With the first gray light he rose and walked out to the road and squatted and studied the country to the south. Godless and blasted. A madman’s timeshare. The trees dead, the grass dead, the shrubs dead also. The rivers dead. And the streams and reeds, the mosses and voles. Dead as well. He glassed the ruins, hoping for a shred of color, a wisp of smoke, a faroff Cracker Barrel. There was nothing but swirling gloom, a grasping murk. He sat with the binoculars and the gray, and thought: the child is my warrant. If he is not the word of God God never spoke, although he might have scribbled something on a paperscrap and passed it along. He bit hard on his blistered upperlip. If only I had thought to give him a name. If only.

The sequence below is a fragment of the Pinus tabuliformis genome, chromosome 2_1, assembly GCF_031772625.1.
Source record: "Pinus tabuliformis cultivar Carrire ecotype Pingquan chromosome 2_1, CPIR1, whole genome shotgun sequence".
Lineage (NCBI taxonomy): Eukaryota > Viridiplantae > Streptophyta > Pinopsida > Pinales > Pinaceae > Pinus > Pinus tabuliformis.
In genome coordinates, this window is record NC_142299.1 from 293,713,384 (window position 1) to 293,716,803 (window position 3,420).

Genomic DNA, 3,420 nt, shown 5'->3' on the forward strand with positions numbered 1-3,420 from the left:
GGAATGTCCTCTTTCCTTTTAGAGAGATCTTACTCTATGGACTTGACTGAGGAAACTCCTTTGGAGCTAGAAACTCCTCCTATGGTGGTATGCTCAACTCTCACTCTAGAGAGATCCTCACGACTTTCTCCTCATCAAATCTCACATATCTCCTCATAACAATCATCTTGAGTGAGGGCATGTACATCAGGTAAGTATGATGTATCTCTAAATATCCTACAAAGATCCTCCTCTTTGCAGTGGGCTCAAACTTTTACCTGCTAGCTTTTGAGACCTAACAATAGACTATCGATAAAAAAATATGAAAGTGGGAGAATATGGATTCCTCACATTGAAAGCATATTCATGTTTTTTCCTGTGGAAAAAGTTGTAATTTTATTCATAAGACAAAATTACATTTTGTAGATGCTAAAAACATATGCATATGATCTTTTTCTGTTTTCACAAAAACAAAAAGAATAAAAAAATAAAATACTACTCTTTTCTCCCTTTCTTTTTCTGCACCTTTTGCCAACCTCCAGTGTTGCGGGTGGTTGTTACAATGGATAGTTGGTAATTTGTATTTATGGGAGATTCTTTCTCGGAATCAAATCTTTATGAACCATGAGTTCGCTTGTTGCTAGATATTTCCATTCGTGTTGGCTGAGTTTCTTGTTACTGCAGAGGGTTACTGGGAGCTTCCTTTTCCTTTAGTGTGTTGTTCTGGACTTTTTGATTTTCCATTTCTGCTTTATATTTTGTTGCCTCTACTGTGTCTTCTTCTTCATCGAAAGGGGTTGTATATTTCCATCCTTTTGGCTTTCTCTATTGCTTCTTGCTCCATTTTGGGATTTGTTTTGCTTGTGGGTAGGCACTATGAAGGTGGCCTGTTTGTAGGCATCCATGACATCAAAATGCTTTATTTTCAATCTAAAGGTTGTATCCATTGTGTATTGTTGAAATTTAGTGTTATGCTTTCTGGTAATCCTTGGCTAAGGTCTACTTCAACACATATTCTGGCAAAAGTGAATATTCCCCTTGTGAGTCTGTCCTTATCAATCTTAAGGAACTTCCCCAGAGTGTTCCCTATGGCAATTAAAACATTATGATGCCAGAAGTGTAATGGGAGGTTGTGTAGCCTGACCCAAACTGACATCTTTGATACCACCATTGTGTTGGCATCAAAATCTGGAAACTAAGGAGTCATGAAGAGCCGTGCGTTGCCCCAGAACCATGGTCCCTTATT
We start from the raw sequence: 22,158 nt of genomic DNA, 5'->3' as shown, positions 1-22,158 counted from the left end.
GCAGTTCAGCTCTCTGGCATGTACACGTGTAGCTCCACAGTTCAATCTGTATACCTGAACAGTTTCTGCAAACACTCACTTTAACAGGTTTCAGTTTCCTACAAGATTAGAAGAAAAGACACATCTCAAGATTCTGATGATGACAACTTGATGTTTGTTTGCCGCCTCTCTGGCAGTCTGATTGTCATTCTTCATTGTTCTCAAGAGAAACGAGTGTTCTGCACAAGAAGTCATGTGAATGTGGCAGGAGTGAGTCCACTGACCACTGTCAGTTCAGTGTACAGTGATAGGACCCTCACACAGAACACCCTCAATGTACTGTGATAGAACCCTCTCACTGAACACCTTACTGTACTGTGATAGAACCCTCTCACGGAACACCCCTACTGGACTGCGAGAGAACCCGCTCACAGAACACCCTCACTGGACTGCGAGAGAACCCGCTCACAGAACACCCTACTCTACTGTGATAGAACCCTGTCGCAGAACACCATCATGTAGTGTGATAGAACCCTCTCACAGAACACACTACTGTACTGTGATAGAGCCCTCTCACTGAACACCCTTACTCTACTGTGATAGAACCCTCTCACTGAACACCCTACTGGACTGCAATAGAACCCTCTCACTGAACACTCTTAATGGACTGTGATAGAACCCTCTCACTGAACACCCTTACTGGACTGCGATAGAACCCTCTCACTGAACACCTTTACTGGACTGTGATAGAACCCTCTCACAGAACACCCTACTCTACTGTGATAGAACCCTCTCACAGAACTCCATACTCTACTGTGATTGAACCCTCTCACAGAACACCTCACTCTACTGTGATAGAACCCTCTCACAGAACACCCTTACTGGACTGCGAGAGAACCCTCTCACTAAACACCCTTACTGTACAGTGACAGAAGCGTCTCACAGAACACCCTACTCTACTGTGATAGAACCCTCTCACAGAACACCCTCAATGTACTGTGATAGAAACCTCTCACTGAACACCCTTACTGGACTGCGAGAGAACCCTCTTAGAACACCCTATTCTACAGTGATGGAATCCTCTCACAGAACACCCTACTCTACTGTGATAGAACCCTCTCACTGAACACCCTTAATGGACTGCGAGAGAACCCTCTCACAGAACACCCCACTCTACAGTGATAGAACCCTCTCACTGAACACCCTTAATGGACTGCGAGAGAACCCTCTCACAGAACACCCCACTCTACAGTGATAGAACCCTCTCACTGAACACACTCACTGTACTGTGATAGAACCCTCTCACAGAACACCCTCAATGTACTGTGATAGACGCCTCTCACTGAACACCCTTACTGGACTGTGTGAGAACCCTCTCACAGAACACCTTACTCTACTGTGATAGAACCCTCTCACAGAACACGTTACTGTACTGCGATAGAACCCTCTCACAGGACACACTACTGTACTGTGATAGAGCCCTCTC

An hour later they were on The Road, an Oprah’s Book Club selection. He pushed the cart and both he and the boy carried knapsacks in case they had to make a run for it. Cannibal rapists, roving bloodcults. Greenpeace volunteers. In the knapsacks were essential things: tins of food, metal utensils, a broken Slinky, a canopener, three bullets, a picture of ham. He looked out over the barren waste, the scorpled remain. The road was empty, as was its wont. Quiet, moveless. Are you okay? he said, quotation marks dead as the reeds. The boy nodded. Then they started down the road, humming a sprightly tune. The tune was silent, and unsprightly.